• how the participants’ community is adhering to one or more of the United Nations’ 17 Sustainable Development Goals.



Mark Terry, PhD is a documentary filmmaker, polar explorer, ecocinema scholar and executive director of the Youth Climate Report. He co-leads the Planetary Health Film Lab.

James Orbinski, MD is the director of the Dahdeleh Institute for Global Health Research. He is the founder and co-lead of the Planetary Health Film Lab.

Kate Tilleczek, PhD is the Canada Research Chair, Young Lives, Education & Global Good, Scientific Director (and founder), Young Lives Research Lab. She is the educational Co-Investigator for the Planetary Health Film Lab.

Deborah MacDonald, BA, MA is the Senior Research Associate and Manager for the Young Lives Research Lab (CANADA). She is the research Co-Investigator for the Planetary Health Film Lab.


The Planetary Health Film Lab is a collaboration between the Dahdaleh Institute for Global Health Research, the Young Lives Research Laboratory, Planetary Health Alliance, and the Youth Climate Report.


The 2021 edition of the Planetary Health Film Lab is made possible by a grant from the Hunter Family Foundation.

Winter 2020 Films

Seven emerging filmmakers from six countries came to the Dahdaleh Institute in Toronto from 16 - 22 February 2020 to participate in the Planetary Health Film Lab. The Film Lab took these young filmmakers through an intensive five-day process to create a film which tells a story about the health impacts of climate change.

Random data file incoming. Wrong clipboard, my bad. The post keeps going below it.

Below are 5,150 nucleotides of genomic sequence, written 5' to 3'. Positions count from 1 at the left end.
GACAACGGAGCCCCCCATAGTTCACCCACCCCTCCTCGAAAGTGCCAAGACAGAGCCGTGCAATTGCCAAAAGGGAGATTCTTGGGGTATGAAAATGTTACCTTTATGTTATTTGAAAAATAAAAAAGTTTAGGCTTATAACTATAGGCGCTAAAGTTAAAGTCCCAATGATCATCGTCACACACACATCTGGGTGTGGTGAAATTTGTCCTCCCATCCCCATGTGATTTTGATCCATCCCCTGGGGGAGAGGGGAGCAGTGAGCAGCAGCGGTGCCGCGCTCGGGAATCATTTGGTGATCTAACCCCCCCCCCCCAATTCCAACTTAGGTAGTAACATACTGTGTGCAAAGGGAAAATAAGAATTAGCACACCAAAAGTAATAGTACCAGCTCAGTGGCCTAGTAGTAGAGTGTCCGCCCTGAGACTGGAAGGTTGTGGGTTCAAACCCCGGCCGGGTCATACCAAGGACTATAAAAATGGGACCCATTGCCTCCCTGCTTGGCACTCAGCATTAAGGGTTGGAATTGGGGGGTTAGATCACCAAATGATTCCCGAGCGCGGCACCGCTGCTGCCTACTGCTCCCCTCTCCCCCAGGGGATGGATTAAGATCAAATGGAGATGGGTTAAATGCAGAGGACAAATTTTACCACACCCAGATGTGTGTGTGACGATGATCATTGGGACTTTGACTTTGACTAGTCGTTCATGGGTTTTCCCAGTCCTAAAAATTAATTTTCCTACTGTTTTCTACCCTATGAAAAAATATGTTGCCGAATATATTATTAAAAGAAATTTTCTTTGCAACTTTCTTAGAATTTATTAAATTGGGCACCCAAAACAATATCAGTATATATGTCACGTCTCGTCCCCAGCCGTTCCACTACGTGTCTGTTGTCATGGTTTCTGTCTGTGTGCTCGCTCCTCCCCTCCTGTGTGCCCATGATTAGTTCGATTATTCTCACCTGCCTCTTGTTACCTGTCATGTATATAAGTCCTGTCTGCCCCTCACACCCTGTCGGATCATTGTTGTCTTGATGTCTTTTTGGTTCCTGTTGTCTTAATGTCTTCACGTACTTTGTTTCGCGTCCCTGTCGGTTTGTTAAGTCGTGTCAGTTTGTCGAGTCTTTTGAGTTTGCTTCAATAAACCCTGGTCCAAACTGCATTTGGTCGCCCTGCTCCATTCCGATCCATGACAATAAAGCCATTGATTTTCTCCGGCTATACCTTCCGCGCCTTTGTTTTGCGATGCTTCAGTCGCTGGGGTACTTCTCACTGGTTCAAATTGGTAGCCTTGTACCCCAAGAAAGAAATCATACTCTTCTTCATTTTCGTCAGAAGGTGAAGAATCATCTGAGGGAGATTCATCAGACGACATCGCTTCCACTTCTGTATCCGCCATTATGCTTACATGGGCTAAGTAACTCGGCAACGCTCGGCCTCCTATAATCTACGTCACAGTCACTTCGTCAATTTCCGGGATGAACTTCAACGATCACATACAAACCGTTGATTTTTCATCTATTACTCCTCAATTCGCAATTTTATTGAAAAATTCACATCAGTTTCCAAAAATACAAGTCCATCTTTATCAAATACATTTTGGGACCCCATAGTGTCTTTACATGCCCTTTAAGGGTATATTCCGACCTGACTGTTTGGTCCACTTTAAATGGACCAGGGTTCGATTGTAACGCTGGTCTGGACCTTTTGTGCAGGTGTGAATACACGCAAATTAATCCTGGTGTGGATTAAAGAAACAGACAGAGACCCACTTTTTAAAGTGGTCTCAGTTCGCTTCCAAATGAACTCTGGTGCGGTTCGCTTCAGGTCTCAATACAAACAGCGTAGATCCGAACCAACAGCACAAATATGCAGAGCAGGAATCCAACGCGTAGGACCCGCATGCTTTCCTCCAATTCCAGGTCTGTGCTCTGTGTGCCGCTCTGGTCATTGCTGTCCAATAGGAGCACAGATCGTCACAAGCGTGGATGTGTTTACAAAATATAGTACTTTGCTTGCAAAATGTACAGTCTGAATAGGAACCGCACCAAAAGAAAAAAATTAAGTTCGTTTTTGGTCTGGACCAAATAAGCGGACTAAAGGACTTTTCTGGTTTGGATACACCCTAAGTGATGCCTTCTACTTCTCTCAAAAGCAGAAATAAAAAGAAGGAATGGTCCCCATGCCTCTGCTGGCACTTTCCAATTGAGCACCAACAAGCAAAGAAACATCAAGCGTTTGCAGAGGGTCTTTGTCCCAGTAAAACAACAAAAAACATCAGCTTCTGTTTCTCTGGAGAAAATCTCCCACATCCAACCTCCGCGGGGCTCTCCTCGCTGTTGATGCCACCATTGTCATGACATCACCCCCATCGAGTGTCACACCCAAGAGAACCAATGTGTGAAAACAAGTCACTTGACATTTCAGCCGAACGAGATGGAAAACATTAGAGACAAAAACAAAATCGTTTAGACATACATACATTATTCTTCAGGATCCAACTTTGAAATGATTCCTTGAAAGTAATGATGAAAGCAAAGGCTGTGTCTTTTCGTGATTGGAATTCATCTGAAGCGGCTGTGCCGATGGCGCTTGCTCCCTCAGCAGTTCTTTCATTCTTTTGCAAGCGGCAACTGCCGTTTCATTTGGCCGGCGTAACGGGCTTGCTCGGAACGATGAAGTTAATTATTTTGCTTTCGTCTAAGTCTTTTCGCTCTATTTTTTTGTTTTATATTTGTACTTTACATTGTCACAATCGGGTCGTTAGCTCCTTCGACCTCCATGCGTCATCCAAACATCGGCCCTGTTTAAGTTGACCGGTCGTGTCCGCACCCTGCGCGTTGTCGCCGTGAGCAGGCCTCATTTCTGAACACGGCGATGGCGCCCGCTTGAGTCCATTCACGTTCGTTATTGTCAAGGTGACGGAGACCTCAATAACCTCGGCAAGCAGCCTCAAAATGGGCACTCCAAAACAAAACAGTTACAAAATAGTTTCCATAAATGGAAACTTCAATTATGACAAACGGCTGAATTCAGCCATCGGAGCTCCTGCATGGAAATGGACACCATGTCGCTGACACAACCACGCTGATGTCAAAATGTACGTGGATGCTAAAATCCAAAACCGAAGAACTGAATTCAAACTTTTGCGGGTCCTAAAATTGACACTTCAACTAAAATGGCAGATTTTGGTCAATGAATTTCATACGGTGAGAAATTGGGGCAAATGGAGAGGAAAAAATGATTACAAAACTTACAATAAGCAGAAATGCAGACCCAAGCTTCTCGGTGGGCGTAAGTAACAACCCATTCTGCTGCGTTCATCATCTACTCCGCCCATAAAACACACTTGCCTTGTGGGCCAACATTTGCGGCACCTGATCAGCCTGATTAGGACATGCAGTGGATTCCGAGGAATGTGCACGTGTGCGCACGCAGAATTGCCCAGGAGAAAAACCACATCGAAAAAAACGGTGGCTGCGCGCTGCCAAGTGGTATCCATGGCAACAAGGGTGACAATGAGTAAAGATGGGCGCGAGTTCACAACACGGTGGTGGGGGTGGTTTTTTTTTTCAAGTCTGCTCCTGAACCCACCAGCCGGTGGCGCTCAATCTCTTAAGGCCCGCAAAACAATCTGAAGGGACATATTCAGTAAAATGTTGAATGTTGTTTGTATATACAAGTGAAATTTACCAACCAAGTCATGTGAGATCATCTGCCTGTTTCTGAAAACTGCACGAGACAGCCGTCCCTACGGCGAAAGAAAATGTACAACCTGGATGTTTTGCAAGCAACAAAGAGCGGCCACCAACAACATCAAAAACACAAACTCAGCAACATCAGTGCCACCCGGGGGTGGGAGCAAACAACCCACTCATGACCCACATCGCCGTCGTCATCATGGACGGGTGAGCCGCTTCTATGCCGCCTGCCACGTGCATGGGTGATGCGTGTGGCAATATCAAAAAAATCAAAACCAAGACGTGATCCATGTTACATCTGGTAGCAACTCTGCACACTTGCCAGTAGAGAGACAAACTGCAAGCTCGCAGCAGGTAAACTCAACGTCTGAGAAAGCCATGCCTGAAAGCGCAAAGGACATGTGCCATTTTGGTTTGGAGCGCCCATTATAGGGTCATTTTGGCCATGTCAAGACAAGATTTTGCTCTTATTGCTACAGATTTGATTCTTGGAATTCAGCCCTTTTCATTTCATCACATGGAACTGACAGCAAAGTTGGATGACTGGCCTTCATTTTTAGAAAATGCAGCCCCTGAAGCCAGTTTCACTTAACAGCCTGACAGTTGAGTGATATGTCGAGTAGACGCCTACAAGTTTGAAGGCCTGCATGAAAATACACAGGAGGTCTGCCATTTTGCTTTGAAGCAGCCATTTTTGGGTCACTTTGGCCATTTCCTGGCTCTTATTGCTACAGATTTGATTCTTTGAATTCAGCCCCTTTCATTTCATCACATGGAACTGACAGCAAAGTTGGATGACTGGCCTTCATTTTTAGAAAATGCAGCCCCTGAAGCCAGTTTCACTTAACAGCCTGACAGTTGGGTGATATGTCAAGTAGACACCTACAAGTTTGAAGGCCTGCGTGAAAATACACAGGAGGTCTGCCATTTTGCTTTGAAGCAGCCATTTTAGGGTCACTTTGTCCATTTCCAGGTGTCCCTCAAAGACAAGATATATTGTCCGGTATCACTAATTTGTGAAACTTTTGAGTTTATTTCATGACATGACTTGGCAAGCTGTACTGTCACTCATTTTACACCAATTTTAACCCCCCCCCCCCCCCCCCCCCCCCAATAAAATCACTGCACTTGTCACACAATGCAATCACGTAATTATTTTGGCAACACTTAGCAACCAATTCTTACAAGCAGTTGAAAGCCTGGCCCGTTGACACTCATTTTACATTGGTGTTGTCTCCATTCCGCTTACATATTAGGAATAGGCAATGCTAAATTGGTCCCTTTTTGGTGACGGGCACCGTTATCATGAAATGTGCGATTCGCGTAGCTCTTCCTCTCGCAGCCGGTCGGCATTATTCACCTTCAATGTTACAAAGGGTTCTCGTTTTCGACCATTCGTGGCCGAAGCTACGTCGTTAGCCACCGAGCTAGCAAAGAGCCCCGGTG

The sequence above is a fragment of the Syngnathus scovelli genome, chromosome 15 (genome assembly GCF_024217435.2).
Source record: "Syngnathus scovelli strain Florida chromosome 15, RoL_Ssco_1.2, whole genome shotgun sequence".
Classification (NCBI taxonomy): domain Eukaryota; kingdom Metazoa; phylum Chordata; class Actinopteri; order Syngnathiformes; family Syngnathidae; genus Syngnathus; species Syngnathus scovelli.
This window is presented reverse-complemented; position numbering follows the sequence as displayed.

The Winter 2020 cohort of youth were the workshop’s first. The group includes environmental activists and emerging filmmakers from Canada, Australia, Ecuador, Colombia, India, and Italy.

Thierry Toto (Italy)

Karla Cajas (Ecuador)

Ishika Mitra (India)

Kai Millen (Australia)

Monica Monrroy Botero (Colombia)

Vivian Guido (Canada)

Jacquelin Montoya Hidalgo (Ecuador)


Planetary Health


Climate Change, Film


Mark Terry, PhD, Project Lead
Netta Sarah Kornberg, MPhil, Co-organizer